Why you should join the crowd: Wells showed some power and speed in the minor leagues, with highs of 27 in home runs and 25 in steals.
But...: Both of those highs came in the same season (2008), when Wells split time between Single-and Double-A. They haven't really carried over to any other seasons.
Back to the Good Stuff: Wells probably won't hit for much in the way of batting average, but that power may be for real -- he had 11 home runs last year in just 215 at-bats and has six so far this year. Adding to the fun of owning Wells is that he could find himself batting anywhere from first to third -- he has hit from all of the top three spots in the last four days.
Devil's Advocate: Wells will see some of his power sapped by his home park, and will likely lose at least a little bit of value by not having Ichiro in the lineup. With Justin Smoak now in the minors, Wells may also be looked upon to carry more of the offensive load, leading to him possibly pressing and seeing his numbers drop a little off their current pace.

Cody Ross, OF, BOS
Jump in Ownership: 12 percent (from 61 to 73)
Reason for the jump: In his last six games, Ross has hit .333, with three home runs, nine RBI, and a 1.152 OPS.
Why you should join the crowd: Even having missed a month between May and June with a foot injury, Ross still has 16 home runs on the season. With Carl Crawford and Jacoby Ellsbury back in the lineup -- and with Adrian Gonzalez having a solid July (.382 average, three home runs) -- Ross has plenty more chances to drive in runs from the fifth spot in the lineup, where he's been hitting lately. On top of that, Ross has been playing a good amount of DH with David Ortiz sidelined, allowing him to give his previously-broken foot a bit of a rest from all the running in the outfield.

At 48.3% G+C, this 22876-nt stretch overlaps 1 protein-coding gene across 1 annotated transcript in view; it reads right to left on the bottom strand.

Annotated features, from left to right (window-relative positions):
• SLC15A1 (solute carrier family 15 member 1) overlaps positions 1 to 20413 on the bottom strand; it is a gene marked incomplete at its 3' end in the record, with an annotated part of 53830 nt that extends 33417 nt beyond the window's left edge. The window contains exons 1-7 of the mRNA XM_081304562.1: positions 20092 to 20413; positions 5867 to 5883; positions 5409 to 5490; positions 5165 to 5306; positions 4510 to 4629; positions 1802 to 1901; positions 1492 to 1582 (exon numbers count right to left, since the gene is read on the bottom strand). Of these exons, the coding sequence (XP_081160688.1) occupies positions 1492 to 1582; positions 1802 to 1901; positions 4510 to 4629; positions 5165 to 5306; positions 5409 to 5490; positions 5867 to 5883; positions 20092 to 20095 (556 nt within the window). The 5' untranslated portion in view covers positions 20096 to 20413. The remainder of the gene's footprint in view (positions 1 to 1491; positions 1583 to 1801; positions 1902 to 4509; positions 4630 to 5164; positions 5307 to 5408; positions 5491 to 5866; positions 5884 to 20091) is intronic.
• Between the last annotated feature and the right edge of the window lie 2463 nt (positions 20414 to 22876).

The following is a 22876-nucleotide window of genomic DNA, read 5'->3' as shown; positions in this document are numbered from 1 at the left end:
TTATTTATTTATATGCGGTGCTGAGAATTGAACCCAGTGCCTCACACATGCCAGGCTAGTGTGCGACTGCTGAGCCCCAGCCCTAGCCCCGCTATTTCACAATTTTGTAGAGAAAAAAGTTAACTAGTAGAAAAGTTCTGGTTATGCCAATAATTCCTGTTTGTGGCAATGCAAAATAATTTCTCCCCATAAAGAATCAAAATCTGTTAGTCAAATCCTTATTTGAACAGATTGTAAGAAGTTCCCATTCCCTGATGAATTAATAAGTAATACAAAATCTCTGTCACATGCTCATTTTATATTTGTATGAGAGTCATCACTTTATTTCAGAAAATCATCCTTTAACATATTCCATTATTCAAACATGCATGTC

Devil's Advocate: Ross' career high in home runs is 24, and he's only hit 20 or more home runs twice in his career. In the last three seasons he's averaged just 15 home runs.
The Devil's Advocate's Devil's Advocate: Ross has played most of his career for teams with pitcher-friendly parks (Florida and San Francisco, most recently). Fenway Park seems to be far more accommodating to his shots to left field. If Ross was still playing in San Francisco, for instance, he would have lost at least two home runs thanks to the park's dimensions, according to ESPN's Home Run Tracker. In short, Fenway Park, which has turned plenty of decent hitters into 30 home-run threats, could do the same for Ross.

Desperate Measures
Players owned in less than five percent of leagues who could be helpful
Player % owned
1. Carlos Gomez, OF, MIL 4
2. Jonny Gomes, OF, OAK 4
3. Cody Ransom, SS, MIL 3
4. Logan Forsythe, 3B, SD 3
5. Hisashi Iwakuma, RP, SEA 2

Jayson Werth, OF, WAS
Jump in Ownership: Four percent (from 66 to 70)
Reason for the jump: Werth is on a rehab assignment and is close to returning to the Washington lineup.
Why you should join the crowd: Before going down with a broken wrist in May, Werth was enjoying the beginnings of an Adam Dunn-style renaissance season, with a .276 average, three home runs and three steals through early May. He has the capability to hit 15 home runs the rest of the season with 10 steals, 15 doubles and a .275 average. He'll also return to a Nationals lineup that includes a little more offensive pop in the form of Bryce Harper.